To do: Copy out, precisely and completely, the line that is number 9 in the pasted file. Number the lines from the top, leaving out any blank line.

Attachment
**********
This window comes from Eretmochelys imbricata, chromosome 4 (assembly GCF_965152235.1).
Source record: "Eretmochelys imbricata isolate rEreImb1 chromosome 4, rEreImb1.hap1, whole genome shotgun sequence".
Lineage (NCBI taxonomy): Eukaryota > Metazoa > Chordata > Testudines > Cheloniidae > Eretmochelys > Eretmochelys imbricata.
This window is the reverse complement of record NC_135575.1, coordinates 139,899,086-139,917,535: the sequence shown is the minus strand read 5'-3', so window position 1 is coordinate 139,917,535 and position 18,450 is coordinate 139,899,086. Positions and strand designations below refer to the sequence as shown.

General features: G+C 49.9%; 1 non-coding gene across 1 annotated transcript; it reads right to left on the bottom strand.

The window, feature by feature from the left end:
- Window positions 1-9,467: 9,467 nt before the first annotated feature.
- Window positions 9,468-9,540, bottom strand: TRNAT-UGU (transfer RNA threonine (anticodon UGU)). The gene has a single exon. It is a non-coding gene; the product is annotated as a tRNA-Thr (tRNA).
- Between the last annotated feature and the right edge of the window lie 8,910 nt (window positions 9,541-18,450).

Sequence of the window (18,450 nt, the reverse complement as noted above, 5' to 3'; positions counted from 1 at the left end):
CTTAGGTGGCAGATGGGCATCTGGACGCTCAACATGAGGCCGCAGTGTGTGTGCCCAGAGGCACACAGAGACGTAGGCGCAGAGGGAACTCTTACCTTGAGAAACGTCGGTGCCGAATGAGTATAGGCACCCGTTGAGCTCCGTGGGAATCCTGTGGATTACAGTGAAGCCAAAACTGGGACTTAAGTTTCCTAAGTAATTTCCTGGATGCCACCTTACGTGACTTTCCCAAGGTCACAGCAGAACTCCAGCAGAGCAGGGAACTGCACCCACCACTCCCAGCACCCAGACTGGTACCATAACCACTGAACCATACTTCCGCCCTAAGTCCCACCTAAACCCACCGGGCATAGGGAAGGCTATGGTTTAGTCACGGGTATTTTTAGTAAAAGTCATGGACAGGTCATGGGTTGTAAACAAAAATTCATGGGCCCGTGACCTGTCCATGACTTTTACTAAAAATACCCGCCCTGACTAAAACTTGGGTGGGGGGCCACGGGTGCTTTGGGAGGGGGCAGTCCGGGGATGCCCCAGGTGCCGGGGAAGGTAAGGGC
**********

- Between the last annotated feature and the right edge of the window lie 8,910 nt (window positions 9,541-18,450).